The Industry Industries in Europe

 Industry in ancient Europe

The regions of northern England, Midland, Catalonia, the Po Valley, and Flanders formed an exceptional situation during the eighteenth century, as their people worked in mines, mills, quarries, and textile-producing factories. The length of the Beech River in the Netherlands aroused astonishment and admiration for Peter the Great when he visited it in 1697 AD, when 500 windmills were set on wood, and the squares surrounding the cranes were filled and paved with pieces of wood. Twelfth. [1]

The production pyramid in the old industrial system formed an interconnected relationship between workers, merchants, and businessmen, while businessmen provide the metal workers with the raw materials, means of transportation, fuel, and wages, the disposal of their products of knives or sewing needles was not limited to the local market. Rather, they relied on businessmen also to market them on a larger scale, and this included the regions of England with a productive expansion based on the new industrial system, as the number of industrial machines increased, and this was also reflected on the peasants in Electoral Saxony who switched from agriculture to industry. The percentage of peasants working in industry increased from 5-30% between 1550 and 1750 AD. [1]

The Industrial Revolution in Europe

The second half of the eighteenth century is the first spark that changed the world technically and scientifically. Since the sixties of the nineteenth century, the first industrial revolution began in Europe, which led to a change in the economic pattern and the life of people, where industries dependent on coal and iron prevailed, which led to the development of Production systems, in addition to the introduction of steam energy in the development of transportation systems, which led to population development and growth the likes of which the world had never seen. [2]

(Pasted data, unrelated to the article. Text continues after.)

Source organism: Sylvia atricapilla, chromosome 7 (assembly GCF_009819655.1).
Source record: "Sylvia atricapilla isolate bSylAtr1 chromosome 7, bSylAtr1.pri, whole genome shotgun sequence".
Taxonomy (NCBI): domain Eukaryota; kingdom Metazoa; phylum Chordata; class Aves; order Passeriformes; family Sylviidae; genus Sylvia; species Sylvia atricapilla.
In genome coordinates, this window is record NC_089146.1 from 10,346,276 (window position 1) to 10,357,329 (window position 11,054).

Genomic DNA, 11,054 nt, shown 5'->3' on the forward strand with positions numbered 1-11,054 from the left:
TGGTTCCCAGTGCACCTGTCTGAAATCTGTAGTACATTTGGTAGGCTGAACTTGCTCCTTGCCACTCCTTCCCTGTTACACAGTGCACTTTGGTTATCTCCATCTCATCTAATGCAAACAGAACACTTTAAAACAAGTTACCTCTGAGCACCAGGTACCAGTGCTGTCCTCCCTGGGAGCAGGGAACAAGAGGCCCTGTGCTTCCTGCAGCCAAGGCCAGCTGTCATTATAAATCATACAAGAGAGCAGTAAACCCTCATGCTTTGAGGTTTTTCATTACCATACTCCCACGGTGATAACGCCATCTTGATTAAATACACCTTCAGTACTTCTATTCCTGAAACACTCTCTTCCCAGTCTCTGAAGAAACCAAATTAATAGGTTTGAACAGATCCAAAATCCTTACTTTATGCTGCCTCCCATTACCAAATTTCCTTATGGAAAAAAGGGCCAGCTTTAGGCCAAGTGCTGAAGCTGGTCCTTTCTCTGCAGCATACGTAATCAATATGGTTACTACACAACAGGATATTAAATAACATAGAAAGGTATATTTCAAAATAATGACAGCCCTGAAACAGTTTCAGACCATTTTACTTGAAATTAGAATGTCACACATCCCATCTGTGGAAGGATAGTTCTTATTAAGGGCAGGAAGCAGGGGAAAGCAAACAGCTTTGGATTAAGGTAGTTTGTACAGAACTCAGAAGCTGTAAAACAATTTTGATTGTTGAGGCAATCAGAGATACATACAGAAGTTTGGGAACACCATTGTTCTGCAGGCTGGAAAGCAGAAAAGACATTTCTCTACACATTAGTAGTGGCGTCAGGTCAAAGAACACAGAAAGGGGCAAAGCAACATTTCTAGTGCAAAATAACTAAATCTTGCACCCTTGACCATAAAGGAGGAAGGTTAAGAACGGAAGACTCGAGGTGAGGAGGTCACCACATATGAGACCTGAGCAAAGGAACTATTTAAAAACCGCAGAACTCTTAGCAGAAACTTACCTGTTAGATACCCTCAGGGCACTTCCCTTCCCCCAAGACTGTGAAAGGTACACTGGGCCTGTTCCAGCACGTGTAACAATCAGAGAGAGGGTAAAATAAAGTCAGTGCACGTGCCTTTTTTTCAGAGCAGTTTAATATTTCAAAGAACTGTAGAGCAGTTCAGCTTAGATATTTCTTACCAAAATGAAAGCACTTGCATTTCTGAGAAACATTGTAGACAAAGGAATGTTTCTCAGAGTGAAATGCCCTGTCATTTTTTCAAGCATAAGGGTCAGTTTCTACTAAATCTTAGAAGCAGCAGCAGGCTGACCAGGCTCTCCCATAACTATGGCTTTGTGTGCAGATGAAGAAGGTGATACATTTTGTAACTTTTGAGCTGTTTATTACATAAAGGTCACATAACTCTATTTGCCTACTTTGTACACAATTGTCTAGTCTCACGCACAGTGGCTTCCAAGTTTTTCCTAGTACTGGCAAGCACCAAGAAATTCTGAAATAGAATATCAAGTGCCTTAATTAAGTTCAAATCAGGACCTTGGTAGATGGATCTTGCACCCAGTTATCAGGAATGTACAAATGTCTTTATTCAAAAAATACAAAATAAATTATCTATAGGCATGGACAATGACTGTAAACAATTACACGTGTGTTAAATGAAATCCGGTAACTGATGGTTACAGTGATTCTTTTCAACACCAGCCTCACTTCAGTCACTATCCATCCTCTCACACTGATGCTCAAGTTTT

The distribution of industries according to European regions

The mountainous places in eastern Europe and the Scandinavian countries are famous for their timber industry, while fishing is one of the main industries in the Atlantic regions or the northern coasts. Many vegetables, fruits, and vineyards are also grown in the Mediterranean regions, and are distinguished by: Russia, Germany, Poland, and the Czech Republic produced more than a third of the amount of coal in the world, in addition to its distinction in the manufacture of mineral deposits, such as: lead, bauxite, zinc, potassium, and mercury, while Romania was recognized as the largest oil producer in Europe. The North Sea, especially Britain, by extracting and benefiting from its oil wealth. The largest industrial areas are located in the central western regions, especially in the north and northeast of France, the Ruhr Basin, and near the northern sea ports in Antwerp and Amsterdam,

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